Snoop Lion Reincarnated: Former Snoop Dogg Rebirthed to Rastafarian; Releasing New Reggae Album
Snoop Dogg is no more. Now, the rapper changed his name to Snoop Lion because he wants to be in touch with his Jamaican roots.
According to the Associated Press, the rap artist said at a news conference Monday at Miss Lily's a Caribbean restaurant in New York that he was "born again" during a visit to Jamaica in February and is ready to make music that his "kids and grandparents can listen to."
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"I feel like I've always been Rastafarian," Snoop said of the spiritual Jamaican movement. While there, he said, he visited a temple, was renamed Snoop Lion and was also given the Ethiopian name Berhane, meaning "light of the world.
Snoop didn't explain why he was switching from "Dogg" to "Lion," but it's likely a reference to the Lion of Judah, a religious symbol popular in Rastafarian and Ethiopian culture.
"I have always said I was Bob Marley reincarnated," Snoop told a crowd of reporters at the news conference. He added, "I feel I have always been a Rastafari. I just didn't have my third eye open, but it's wide open right now."
The former gangster rapper is releasing a reggae album called "Reincarnated" in the fall, which was written and recorded over three weeks in Jamaica, according the New York Times.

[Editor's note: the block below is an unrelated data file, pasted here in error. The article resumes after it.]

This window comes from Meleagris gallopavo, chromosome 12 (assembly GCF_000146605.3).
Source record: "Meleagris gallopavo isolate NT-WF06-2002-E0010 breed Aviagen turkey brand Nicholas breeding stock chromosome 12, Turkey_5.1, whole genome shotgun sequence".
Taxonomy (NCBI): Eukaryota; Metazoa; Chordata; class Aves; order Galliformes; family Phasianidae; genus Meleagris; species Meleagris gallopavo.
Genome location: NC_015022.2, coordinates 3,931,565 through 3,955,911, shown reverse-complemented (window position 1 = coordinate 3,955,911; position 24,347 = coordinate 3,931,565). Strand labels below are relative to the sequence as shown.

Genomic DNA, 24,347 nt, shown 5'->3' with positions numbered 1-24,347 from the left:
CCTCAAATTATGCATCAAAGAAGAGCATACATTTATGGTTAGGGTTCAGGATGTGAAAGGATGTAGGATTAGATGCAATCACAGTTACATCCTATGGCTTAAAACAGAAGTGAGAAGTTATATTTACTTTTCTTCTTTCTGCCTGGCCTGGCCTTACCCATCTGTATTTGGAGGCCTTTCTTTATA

Wearing a Rasta knit cap, sunglasses and a Kobe Bryant jersey, Snoop held forth about positivity, good vibrations and being "called by the spirit" to begin singing reggae. Now that he had reached the midpoint of his life - he turned 40 last year - he said he wanted to renounce violence and write in the reggae genre, which he called "music of love."
The new songs, he said, might give him "a chance to perform for kids and grandkids," something he felt his work as a rapper would not let him do.
Snoop described his decision to do the album as a spiritual revelation, but others involved in the project said it was, in fact, carefully planned and executed.
"There comes a point where you say I done it all, or there isn't much more to do," he said. "This was like a rebirth for me."
"Rap is not a challenge to me," he said. "I had enough of that. It's not appealing to me no more. I don't have no challenges. I'm 'Uncle Snoop' in rap. When you get to be an uncle, you need to find a new profession so you can start over and be fresh again. I want to be a kid again."
According to the Associated Press, Snoop played five songs for a small crowd, including one called "No Guns Allowed." It features his daughter and includes the lyrics, "No guns allowed in here tonight, we're going to have a free for all, no fights."
"Reggae was calling ... it's a breath of fresh air," he said. "Rap isn't challenging; it's not appealing."
He said that in Jamaica, where he stayed for 35 days, he grew closer to his wife, who saw his transition. He added that he's excited to perform music that his family and children can listen to.
"As a 40-year-old man ... I've got to give them something," he said. "That's what you do when you're wise."
"It's so tragic that people are doing stupid things with guns," he said.
Bob Marley's son Rohan attended the conference and gave Snoop his blessing.
The album was produced by Diplo, who was also there, and will feature Snoop singing. It will be released on Vice Records.
A coffee table book about Snoop's rebirth is also in the works.
He also has a scheduled show tonight, Wednesday, Aug. 1, at the Hampton Beach Casino Ballroom.